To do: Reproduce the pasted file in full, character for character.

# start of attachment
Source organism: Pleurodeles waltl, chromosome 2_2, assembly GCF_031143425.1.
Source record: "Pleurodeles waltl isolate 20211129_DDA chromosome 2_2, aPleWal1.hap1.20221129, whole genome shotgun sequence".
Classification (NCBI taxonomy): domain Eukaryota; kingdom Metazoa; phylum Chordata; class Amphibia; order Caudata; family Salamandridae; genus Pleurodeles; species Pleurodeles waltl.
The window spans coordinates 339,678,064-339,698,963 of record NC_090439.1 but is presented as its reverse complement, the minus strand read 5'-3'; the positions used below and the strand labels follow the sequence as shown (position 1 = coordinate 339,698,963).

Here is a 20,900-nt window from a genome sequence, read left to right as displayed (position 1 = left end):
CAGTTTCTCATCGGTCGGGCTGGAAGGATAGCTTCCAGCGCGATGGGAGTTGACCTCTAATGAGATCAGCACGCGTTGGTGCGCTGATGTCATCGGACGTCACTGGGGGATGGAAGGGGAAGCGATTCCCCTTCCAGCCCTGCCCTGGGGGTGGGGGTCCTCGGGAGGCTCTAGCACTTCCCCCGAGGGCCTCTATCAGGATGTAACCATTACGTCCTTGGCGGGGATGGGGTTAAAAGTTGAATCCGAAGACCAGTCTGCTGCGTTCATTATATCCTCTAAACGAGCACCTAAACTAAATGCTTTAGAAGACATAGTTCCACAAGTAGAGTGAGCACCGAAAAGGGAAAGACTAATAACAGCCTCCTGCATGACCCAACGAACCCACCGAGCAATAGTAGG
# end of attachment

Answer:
Source organism: Pleurodeles waltl, chromosome 2_2, assembly GCF_031143425.1.
Source record: "Pleurodeles waltl isolate 20211129_DDA chromosome 2_2, aPleWal1.hap1.20221129, whole genome shotgun sequence".
Classification (NCBI taxonomy): domain Eukaryota; kingdom Metazoa; phylum Chordata; class Amphibia; order Caudata; family Salamandridae; genus Pleurodeles; species Pleurodeles waltl.
The window spans coordinates 339,678,064-339,698,963 of record NC_090439.1 but is presented as its reverse complement, the minus strand read 5'-3'; the positions used below and the strand labels follow the sequence as shown (position 1 = coordinate 339,698,963).

Here is a 20,900-nt window from a genome sequence, read left to right as displayed (position 1 = left end):
CAGTTTCTCATCGGTCGGGCTGGAAGGATAGCTTCCAGCGCGATGGGAGTTGACCTCTAATGAGATCAGCACGCGTTGGTGCGCTGATGTCATCGGACGTCACTGGGGGATGGAAGGGGAAGCGATTCCCCTTCCAGCCCTGCCCTGGGGGTGGGGGTCCTCGGGAGGCTCTAGCACTTCCCCCGAGGGCCTCTATCAGGATGTAACCATTACGTCCTTGGCGGGGATGGGGTTAAAAGTTGAATCCGAAGACCAGTCTGCTGCGTTCATTATATCCTCTAAACGAGCACCTAAACTAAATGCTTTAGAAGACATAGTTCCACAAGTAGAGTGAGCACCGAAAAGGGAAAGACTAATAACAGCCTCCTGCATGACCCAACGAACCCACCGAGCAATAGTAGG